Oscar {data} Party

Fathom is a team of diverse interests – and among our crew, there are several of us who are really into movies. During the weeks leading up to the 90th Academy Awards that aired this past Sunday, we looked through twenty years of data on Best Picture nominees, and have put together a collection of
some of the results.

Oscar data is interesting to work with because in some ways it’s highly organized and straightforward. These are the categories, these are the nominees, these are the winners. Here is what each film cost to produce, what its box office returns were, what its aggregate score is after being rated by thousands of people on IMDB. Yet if you watched the Oscars this weekend, you saw actors and cinematographers and writers and directors all attempt to articulate how profoundly these movies speak to the human condition. Each of these films are steeped in narrative – not only the plot of the film itself, but every part of the process where a spark of an idea was (over many years and with great labor) transformed into a feature film. Layers like these lend great depth to flat numbers.

I was particularly interested in production budgets – the range spans several hundred million dollars, but nearly all of the best picture winners from recent years have costed only around $20 million. The two outliers are Argo ($45 million) and Moonlight, which at $1.5 million, is the lowest production cost of any best picture winner in 90 years (taking inflation into account). 

Flowchart noting recurring themes among Best Picture nominees. Don’t worry, Tom Hanks will fix everything.

From the list of nominees, I started pulling films together by subject matter and found some interesting pairings. It seemed that certain types of films tended to run long. Certain wars feature more prominently than others, and movies about racism are frequently set within specific eras of the past, rather than present-day. The flowchart above maps some of these findings. It also turns out that the movie posters for Seabiscuit and War Horse share strikingly similar compositions.

Initial sketch and final motion version of visualization of film lengths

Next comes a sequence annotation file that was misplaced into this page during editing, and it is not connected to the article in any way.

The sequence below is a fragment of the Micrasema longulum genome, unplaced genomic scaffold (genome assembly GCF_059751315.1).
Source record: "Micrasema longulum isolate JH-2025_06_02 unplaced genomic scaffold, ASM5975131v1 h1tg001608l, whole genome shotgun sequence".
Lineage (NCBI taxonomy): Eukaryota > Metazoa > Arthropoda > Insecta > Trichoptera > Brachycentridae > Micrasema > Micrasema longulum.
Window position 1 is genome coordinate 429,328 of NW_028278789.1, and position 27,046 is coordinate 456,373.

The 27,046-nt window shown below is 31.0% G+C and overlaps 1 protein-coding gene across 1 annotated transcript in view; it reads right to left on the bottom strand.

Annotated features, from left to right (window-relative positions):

It was also interesting to take a look at the top-grossing films of each year, and compare this set to the films that won Best Picture. The Return of the King is the only sequel in the last two decades to win best picture, whereas most of the top grossing films are many incarnations deep into their respective worlds. Captain America: Civil War is the 13th film set in that particular Marvel universe, and Star Wars: The Last Jedi and Harry Potter and the Deathly Hallows part II are the eighth installments in their respective franchises. Audiences are clearly willing to turn out in larger numbers for something they’re familiar with, and the ticket sales of the Best Picture winners look pretty diminutive by comparison.

2018 Best Picture nominees, with the number of nominations orbiting a central ellipse that correlates in size with production costs.

This group of studies includes interactive sketches, motion studies, digital studies, and cut paper. With the end of the awards comes the end of the project – for now – but there are countless stories and methods of representation for the data. 

Fathom Information Design, in Boston, MA, works with clients to explain complex data through interactive tools and software for mobile devices, the web, and large format installations. Founded in 2010 by Ben Fry, Fathom partners with Fortune 500s and non-profit organizations across sectors, including health care, education, financial services, media, technology, and consumer products.

For additional information please contact hello@fathom.info.